NZXT Performance Power 800W
Testing & Results
To test power supplies, we believe that creating real-world circumstances and conditions are important to consumers who need to relate to what they would use and experience in a computer system setup. Consequently, our methodology is fairly straightforward: we assemble the most power-hungry components we can muster, hook up the power supply, and take measurements at idle and load using a Kill-A-Watt meter for wattage, and a digital multimeter for voltage output and fluctuations.
To break this down a bit further, we conduct primarily 4 tests:
- Idle: The system sits at idle in Windows
- CPU Load: In this test we run concurrent instances of Prime95 on all CPU cores
- GPU Load: In this test we run FurMark, as it recognizes SLI and CrossFire setups and loads the GPUs very heavily with maximum settings
- System Load: In this test we run concurrent instances of Prime95 and FurMark to draw the maximum amount of wattage possible
In order to load up a power supply very heavily, we use a quad core processor that is highly overclocked. It is cooled with a customized thermoelectric (TEC/Peltier) watercooling setup that draws a significant amount of power. We then connect either a dual-GPU card or dual cards in Crossfire/SLI to tax the power supply even further. This setup can easily pull down some very high wattage, and can exceed the 800W power limit of this unit, so rest assured this unit will scream at the demand being placed on it. Needless to say, this should surpass what most consumers would use at the best of times in a real-world setup.
When examining the results we are looking for the voltage output and any fluctuations that might occur. The current ATX specifications allow for the following fluctuations in voltage outputs, and these represent a 3% variance:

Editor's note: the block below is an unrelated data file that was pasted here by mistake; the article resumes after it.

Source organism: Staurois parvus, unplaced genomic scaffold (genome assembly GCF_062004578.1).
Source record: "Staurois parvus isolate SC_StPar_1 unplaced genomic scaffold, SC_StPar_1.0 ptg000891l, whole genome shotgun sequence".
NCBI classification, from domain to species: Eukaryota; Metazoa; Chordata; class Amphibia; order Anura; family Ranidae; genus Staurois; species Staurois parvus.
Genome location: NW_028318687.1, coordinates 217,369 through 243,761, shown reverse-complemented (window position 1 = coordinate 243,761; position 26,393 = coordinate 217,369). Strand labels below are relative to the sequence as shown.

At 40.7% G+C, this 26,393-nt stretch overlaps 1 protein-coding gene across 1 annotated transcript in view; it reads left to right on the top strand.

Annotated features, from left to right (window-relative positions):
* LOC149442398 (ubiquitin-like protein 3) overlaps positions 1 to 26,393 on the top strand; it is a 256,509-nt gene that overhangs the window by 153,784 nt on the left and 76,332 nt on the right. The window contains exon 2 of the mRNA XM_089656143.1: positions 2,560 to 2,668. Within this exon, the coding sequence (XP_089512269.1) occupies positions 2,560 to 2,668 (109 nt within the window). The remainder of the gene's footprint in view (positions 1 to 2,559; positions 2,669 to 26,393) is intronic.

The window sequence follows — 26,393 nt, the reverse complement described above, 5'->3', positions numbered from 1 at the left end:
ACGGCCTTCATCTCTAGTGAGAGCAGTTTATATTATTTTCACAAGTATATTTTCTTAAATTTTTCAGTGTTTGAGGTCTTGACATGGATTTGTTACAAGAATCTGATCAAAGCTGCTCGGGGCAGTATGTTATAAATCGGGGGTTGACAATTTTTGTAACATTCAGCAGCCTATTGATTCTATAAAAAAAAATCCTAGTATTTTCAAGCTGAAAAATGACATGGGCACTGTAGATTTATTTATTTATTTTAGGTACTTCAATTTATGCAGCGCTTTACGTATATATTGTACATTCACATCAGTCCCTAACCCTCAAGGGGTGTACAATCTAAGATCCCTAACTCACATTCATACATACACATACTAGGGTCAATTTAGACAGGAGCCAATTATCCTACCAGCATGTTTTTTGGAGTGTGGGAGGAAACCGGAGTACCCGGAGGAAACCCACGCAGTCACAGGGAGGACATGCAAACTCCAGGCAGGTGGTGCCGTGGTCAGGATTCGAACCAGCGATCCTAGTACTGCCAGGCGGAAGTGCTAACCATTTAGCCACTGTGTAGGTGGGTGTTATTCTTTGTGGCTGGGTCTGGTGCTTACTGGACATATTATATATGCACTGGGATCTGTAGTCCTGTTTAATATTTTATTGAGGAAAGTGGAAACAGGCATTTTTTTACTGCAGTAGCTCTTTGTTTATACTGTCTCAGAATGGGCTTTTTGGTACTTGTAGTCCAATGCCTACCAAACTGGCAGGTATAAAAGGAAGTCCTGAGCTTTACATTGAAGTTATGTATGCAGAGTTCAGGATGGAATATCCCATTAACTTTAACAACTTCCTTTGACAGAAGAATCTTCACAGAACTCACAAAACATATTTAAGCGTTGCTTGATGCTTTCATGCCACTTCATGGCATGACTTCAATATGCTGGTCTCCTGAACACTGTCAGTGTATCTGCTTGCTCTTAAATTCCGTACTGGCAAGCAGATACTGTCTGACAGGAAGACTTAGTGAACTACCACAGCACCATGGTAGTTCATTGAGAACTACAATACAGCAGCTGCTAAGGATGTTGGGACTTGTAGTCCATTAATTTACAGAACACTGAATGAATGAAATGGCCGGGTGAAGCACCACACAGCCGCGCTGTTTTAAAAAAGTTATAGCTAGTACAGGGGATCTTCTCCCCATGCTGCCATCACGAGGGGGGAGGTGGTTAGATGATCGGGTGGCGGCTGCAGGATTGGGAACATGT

- 3.3V Rail: 3.135V – 3.465V allowable
- 5V Rail: 4.75V – 5.25V allowable
- 12V Rail: 11.4V – 12.6V allowable
Below are the results:
When we look at the voltage regulation results, the 3V rail deviated a bit more than we’ve seen on some other units but was stable. Similarly, the 5V showed a bit of a drop but nothing worrisome. On the full load system test, there were no fluctuations in the readings, and showing a deviation of 0.08V on the +12V rails, which is a good result.
One last note here relates to the noise produced by the unit. As we know, the higher RPMs of a fan, the louder the noise, but then also the cooler the temperatures. It is an ongoing balancing act between noise and cooling for just about any mechanical component in a system. Earlier we noted that a dual fan setup (particularly units with an 80mm fan) typically causes noise levels to be higher than a design that employs a single, larger fan. During our testing we did note that the Performance Power 800W’s fans spun up as expected to handle the higher load. The exhausting air was not terribly warm, so the fans were performing well to keep the unit cooler, but it did come at a much higher noise level. The 80mm fan was indeed the culprit, though the 120mm wasn’t silent either. Comparing it to a few other units we’ve tested, it is not very quiet, especially when loaded.